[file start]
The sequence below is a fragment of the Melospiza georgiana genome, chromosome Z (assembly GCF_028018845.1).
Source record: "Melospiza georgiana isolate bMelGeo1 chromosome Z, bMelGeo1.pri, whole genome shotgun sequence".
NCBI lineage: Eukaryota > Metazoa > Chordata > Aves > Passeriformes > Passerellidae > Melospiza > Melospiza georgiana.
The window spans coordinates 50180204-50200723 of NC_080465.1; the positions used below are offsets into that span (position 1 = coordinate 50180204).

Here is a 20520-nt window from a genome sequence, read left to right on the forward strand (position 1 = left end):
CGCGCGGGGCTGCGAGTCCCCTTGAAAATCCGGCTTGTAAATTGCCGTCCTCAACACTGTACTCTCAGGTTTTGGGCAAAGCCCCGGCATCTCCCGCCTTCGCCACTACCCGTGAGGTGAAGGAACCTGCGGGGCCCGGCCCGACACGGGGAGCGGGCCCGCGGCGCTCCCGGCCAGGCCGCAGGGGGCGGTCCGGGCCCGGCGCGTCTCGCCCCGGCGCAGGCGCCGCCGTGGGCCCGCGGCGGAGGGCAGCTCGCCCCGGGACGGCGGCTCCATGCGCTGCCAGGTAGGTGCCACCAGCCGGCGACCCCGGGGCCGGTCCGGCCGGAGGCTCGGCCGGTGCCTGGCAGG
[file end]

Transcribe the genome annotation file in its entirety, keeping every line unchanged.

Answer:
The sequence below is a fragment of the Melospiza georgiana genome, chromosome Z (assembly GCF_028018845.1).
Source record: "Melospiza georgiana isolate bMelGeo1 chromosome Z, bMelGeo1.pri, whole genome shotgun sequence".
NCBI lineage: Eukaryota > Metazoa > Chordata > Aves > Passeriformes > Passerellidae > Melospiza > Melospiza georgiana.
The window spans coordinates 50180204-50200723 of NC_080465.1; the positions used below are offsets into that span (position 1 = coordinate 50180204).

Here is a 20520-nt window from a genome sequence, read left to right on the forward strand (position 1 = left end):
CGCGCGGGGCTGCGAGTCCCCTTGAAAATCCGGCTTGTAAATTGCCGTCCTCAACACTGTACTCTCAGGTTTTGGGCAAAGCCCCGGCATCTCCCGCCTTCGCCACTACCCGTGAGGTGAAGGAACCTGCGGGGCCCGGCCCGACACGGGGAGCGGGCCCGCGGCGCTCCCGGCCAGGCCGCAGGGGGCGGTCCGGGCCCGGCGCGTCTCGCCCCGGCGCAGGCGCCGCCGTGGGCCCGCGGCGGAGGGCAGCTCGCCCCGGGACGGCGGCTCCATGCGCTGCCAGGTAGGTGCCACCAGCCGGCGACCCCGGGGCCGGTCCGGCCGGAGGCTCGGCCGGTGCCTGGCAGG